Advocacy for lung cancer faces a tougher battle. With higher mortality rates, few patients and their family members are able to stay the course as long-term lung cancer advocates. In addition to family members, oncology nurses, and other members of the healthcare team and their institutions must fill these gaps, and become strong lung cancer advocates, ensuring that patients receive high-quality and compassionate care.

Using the Internet for health communication

Patients with stigmatized illnesses such as lung cancer may avoid seeking medical attention or health education.12 Too often, lung cancer is diagnosed in its later stages. Information and education are imperative in receiving state-of-the-art medical care for people living with lung cancer. Understanding what symptoms to look for and what questions to ask, and maintaining open lines of communication with family, friends, and healthcare professionals contribute to timely treatment and decreased feelings of stigmatization.

The Internet can be a useful tool for health education and outreach. A national survey conducted in 2005 compared people with a self-reported stigmatized condition with people having at least one other chronic illness. The survey found that the respondents with stigmatized illnesses were significantly more likely to use the Internet for health information research, to have communicated with clinicians about their condition through the Internet, and to have increased utilization of health information based on information found on the Internet. The results from this study suggest that the Internet is a valuable health communication and education tool for those who are affected by stigmatized illnesses.12 Oncology nurses can take the lead in providing patients and their loved ones with reliable and credible websites to obtain information.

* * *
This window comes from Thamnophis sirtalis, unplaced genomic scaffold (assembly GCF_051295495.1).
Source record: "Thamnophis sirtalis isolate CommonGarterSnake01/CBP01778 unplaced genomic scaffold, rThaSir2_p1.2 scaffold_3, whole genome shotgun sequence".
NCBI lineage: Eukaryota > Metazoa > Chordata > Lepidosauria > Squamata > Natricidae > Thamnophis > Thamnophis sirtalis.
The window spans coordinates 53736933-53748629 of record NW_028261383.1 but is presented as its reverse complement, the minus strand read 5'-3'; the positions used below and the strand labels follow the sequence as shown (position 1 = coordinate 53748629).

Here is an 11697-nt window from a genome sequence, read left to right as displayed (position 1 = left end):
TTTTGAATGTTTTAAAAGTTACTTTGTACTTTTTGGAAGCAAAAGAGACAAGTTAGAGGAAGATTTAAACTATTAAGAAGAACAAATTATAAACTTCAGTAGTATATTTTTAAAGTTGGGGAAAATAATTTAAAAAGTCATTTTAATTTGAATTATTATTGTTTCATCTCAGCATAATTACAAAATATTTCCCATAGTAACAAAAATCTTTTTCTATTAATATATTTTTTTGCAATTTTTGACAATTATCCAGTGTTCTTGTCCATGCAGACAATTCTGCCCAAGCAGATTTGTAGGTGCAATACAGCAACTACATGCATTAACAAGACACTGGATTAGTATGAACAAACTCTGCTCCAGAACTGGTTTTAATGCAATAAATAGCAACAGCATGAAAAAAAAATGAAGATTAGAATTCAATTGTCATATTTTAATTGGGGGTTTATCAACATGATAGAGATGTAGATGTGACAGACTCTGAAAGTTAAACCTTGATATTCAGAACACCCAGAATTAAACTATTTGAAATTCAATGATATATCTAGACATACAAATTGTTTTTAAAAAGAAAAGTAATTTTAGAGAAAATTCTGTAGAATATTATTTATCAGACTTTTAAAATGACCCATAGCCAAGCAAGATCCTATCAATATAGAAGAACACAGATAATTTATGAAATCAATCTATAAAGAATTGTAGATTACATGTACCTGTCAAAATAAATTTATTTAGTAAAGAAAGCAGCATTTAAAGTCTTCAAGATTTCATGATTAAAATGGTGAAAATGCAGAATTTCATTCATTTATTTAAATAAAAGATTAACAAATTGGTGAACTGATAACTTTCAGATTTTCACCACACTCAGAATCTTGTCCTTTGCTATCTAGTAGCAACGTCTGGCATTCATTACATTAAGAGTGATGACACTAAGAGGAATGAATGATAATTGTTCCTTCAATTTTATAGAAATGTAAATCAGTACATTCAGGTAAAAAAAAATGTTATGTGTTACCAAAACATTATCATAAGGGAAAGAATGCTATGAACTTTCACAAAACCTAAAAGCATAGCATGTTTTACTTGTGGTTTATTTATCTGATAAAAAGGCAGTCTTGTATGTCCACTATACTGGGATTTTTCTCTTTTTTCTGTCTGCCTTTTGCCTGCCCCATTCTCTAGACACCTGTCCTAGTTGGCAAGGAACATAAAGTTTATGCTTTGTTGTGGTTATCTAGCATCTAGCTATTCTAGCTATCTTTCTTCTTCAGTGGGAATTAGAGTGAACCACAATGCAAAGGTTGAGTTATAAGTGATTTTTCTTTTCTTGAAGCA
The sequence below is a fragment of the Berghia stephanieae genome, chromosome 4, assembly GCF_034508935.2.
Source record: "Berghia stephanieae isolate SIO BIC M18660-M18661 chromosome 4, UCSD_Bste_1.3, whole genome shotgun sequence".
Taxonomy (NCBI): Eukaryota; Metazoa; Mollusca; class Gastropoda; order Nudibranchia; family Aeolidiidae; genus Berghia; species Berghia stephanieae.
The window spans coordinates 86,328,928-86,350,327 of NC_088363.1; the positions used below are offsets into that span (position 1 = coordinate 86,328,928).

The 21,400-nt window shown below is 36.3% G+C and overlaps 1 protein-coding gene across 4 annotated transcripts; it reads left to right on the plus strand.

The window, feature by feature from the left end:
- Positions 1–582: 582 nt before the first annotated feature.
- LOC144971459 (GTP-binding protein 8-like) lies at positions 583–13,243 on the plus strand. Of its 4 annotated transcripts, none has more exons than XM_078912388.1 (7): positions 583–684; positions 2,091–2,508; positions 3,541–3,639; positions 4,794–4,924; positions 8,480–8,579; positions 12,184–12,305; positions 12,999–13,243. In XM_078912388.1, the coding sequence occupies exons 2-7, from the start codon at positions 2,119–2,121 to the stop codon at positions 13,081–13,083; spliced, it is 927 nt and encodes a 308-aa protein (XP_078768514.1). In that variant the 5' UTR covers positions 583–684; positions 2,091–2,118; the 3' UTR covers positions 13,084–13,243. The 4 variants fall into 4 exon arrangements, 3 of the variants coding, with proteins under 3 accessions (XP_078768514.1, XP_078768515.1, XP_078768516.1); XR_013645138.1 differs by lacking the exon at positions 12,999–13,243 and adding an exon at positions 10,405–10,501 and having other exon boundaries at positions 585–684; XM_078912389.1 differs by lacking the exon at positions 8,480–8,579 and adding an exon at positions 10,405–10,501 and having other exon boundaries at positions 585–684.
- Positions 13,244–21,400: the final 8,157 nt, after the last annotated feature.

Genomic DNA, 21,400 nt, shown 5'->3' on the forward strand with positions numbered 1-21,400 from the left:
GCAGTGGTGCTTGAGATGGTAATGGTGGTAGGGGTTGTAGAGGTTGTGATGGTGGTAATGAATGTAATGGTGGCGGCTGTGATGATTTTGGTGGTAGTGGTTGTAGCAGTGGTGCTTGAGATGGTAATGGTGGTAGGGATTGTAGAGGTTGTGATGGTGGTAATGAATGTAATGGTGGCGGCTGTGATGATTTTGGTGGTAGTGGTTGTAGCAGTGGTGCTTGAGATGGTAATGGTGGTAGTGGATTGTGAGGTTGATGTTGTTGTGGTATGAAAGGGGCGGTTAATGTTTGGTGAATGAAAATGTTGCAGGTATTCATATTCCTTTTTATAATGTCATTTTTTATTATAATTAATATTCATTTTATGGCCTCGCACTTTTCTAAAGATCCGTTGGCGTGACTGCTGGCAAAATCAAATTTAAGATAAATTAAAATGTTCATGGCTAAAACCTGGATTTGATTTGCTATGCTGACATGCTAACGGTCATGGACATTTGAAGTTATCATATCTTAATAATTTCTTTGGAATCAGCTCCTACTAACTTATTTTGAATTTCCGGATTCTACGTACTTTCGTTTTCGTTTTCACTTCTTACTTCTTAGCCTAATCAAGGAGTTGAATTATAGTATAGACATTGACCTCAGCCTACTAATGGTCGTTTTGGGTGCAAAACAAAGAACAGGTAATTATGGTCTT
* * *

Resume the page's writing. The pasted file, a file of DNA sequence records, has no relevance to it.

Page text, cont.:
Support Programs/Resources

The stigma of lung cancer can have an adverse psychosocial impact on patients and their caregivers. One way to cope with lung cancer is to take advantage of support programs and resources. These support programs are provided by general cancer organizations, lung cancer–specific organizations, and hospital settings. See on this page a list of reliable and well-vetted websites that provide support and education for patients, their caregivers, friends, and healthcare professionals.

The role of lung cancer support groups

The organizations on this list provide important information about free support groups, counseling, educational programs, publications, financial assistance, and other services. The information and resources these organizations offer help connect people to a community of patients with lung cancer and healthcare professionals.

Fostering communication within a community of lung cancer patients is another method of overcoming the stigma. Support groups provide psychosocial support for people living with lung cancer and are a wonderful way for people to share their experiences. Promoting an environment where people feel comfortable and safe communicating their worries helps to break the cycle of silence that people living with lung cancer experience.

More lung cancer support groups are needed, as these resources are not widely available for patients. Often, patients with lung cancer attend support groups for other types of cancers. But these meetings may not be as effective, as cancer is specific to location of the disease.2 Despite the positive role of support groups, participation of patients with lung cancer in available groups remains low.